The term ‘ephemera’ (n. pl. of ephêmeros = short-lived) is often used by collectors for documents that were produced for the moment and not for long shelf-life: posters, recipes, advertisements, pamphlets, postcards, stamps, labels, etc. Ephemera have always been favourite objects of collectors; e.g., in a medical history context the William H. Helfand collection of proprietary health pamphlets and his collection of pharmaceutical trade cards are famous, and have been shown in several temporary displays, e.g. the exhibition ‘Here Today, Here Tomorrow … Varieties of Medical Ephemera’ at the National Library of Medicine in 1995.
Biomedical material culture also has its durables and its ephemera. A hundred (or even just fifty) years ago, most laboratory utensils were constructed from durable materials and were made to last. One was supposed to wash them, sterilize them and use them over and over again. Our collections are filled with such durables, made of brass, glass, stainless steel, hardwood, ceramics, etc.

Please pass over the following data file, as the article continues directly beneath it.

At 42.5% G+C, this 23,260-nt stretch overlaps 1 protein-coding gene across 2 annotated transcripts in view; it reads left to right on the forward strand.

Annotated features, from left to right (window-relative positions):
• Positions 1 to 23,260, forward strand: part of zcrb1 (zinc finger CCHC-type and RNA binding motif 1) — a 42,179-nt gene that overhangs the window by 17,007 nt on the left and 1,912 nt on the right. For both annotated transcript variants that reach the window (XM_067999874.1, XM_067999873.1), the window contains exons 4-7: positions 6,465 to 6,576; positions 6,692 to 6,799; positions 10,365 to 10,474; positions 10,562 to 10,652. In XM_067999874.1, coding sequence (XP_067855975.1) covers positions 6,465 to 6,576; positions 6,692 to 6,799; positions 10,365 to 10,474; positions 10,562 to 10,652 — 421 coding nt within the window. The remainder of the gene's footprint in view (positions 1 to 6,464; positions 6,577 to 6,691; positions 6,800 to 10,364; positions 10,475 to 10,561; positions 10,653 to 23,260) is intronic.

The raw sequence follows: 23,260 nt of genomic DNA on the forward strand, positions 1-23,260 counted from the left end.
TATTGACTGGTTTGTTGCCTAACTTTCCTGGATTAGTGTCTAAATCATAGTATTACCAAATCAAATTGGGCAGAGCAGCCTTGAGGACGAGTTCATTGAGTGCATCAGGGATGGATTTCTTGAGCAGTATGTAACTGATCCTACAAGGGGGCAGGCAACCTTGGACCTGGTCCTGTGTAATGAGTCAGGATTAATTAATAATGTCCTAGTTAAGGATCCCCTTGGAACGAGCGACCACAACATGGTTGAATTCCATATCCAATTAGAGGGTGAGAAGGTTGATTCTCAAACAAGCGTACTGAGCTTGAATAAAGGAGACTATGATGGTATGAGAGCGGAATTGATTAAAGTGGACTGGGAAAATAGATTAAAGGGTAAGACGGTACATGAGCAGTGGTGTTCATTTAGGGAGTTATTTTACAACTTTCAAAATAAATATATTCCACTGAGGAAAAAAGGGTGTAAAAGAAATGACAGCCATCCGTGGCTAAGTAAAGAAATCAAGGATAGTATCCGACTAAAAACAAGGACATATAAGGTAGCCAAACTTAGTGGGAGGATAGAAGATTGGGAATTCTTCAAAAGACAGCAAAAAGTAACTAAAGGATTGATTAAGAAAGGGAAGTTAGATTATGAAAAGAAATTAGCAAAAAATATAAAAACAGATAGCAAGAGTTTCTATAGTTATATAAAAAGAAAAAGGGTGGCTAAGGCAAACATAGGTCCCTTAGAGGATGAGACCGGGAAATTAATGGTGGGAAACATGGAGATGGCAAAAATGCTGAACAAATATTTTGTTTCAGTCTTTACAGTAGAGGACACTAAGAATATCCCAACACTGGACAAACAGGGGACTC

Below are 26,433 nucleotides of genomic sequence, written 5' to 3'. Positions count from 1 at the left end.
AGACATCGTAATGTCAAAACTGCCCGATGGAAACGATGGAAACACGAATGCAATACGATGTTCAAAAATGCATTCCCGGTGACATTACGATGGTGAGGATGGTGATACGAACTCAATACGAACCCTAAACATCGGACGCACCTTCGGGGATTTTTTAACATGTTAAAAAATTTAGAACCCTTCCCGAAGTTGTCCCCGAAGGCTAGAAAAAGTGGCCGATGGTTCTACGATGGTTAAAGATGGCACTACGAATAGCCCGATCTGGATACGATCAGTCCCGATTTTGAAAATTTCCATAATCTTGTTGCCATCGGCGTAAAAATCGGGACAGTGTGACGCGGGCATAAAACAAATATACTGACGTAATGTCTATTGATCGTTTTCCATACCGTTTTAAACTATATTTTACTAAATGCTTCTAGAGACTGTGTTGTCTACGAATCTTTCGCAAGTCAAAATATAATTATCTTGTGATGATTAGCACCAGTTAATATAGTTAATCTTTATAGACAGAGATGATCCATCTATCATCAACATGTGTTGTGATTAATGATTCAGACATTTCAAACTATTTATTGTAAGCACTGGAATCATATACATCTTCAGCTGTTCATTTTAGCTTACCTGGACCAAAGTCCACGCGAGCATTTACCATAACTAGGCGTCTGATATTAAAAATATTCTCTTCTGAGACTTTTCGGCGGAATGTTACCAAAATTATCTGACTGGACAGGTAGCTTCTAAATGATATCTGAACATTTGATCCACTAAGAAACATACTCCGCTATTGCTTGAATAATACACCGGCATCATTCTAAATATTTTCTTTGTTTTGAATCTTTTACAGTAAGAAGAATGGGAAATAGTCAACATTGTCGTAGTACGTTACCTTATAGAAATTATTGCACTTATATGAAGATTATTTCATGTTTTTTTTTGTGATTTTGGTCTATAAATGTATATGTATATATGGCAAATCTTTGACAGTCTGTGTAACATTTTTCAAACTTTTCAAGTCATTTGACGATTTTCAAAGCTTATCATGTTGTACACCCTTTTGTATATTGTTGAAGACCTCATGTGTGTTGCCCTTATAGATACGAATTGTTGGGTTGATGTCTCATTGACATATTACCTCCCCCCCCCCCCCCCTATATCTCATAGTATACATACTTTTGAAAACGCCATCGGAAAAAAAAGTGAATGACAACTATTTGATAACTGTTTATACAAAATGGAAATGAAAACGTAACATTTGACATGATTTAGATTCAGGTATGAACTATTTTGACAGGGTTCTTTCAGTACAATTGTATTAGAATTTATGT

Today’s laboratories, on the other hand, are filled with short-lived things made of plastic to be used for the moment. Lots of disposable plastic items: cups and caps, centrifuge tubes, suction catheters, syringes, culture flasks, cover slips, urine collection bags, vials, gloves, petri dishes, etc. etc., to be used once and then thrown out. To the extent that contemporary biomedicine could be described as an ephemeral culture.
To the material ephemerality of the lab could be added a documentary ephemerality, for example in the form of web-based electronic publications instead of books and bound journal volumes. And even the laboratory itself is becoming ephemeral and disposable: whereas the traditional lab has concrete walls, floors, benches and centrifuges, lab-on-a-chip technology represents the ultimate ephemeralization of the biomedical lab space (Richard Buckminster Fuller seems to have used the term ‘ephemeralization‘ in a somewhat different sense).